Skip to content

German Banks insolvant & benefiting from a state guarantee? Surely not!

The Germans, an uncompromising people, invented the expression ‘schadenfreude’ which as you know is taking pleasure in the misfortune of others.  Excepting of certain sporting fixtures, such as the last Irish Versus England rugby match where Ireland denied England the Triple Crown and Grand Slam, the Irish are generally, a compassionate people.  But it is entirely forgivable to indulge just a bit, when we read the following in the New York Times.  Hat tip to Marshall Auerabck who is batting on our side treatment by the ECB and Germany in particular, of Ireland’s banking crisis

…The European Banking Authority, which is conducting the stress tests, is expected to announce in the coming days how it will define capital reserves, the money that banks are required to set aside for unforeseen shocks.

Representatives of Germany’s public sector banks, while insisting the institutions are healthy, have expressed alarm in recent days that the standard may require them to exclude much of the borrowed capital they use to bolster their reserves. As a result, some German banks could fail the test, analysts said.


If the more severe definition of capital caused some German landesbanks to fail the stress tests, they could be required to raise more money, or in extreme cases even wind down their operations. Because the landesbanks are typically owned by state governments and local thrift institutions, German taxpayers would ultimately bear much of the financial burden. In that case, the landesbanks could become a liability for Chancellor Angela Merkel at a time when her party, the Christian Democratic Union, has lost ground in recent state and municipal elections.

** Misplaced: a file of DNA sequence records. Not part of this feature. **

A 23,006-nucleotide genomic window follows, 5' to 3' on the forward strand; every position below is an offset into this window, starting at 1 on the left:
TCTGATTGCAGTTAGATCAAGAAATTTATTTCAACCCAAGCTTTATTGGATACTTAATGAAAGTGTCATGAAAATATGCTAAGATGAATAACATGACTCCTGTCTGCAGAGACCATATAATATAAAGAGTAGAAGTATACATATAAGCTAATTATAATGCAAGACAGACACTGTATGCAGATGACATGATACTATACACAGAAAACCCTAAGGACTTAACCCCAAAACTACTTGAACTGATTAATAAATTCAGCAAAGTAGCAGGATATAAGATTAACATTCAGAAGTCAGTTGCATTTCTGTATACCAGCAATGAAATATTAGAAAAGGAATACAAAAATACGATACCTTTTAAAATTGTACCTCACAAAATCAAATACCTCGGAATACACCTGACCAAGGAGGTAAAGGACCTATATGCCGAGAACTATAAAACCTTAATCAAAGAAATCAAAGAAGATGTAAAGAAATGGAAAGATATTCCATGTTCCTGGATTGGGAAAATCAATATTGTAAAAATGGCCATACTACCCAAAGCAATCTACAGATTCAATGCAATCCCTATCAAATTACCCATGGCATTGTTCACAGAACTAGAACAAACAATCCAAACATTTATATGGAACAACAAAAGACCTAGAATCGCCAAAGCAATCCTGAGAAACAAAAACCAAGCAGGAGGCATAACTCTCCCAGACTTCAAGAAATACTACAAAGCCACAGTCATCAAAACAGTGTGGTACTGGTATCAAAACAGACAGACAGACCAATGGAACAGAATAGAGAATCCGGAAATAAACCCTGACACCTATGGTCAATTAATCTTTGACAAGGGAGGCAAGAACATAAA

..The debate about how to design the stress tests takes place in the context of two decades of conflict between the European Commission and the landesbanks. In 2005, the commission required the landesbanks to give up the government guarantees that allowed them to borrow money more cheaply than commercial banks.

Without that competitive advantage, several landesbanks have been struggling to find a new reason for being. In addition, institutions like WestLB or BayernLB in Munich suffered billions of euros in losses tied to investments in the United States real estate market, and required taxpayer bailouts.

The European Commission has ordered WestLB to drastically scale back its activities and look for a buyer, as a condition for receiving government aid. But attempts to sell WestLB have been moving slowly amid meager interest from investors.

At the same time, political leaders are loath to curtail the activities of the landesbanks, which give them influence in the local economy and account for thousands of jobs.

Really! (link to full article)


Posted in Money Systems, News.

Tagged with , , .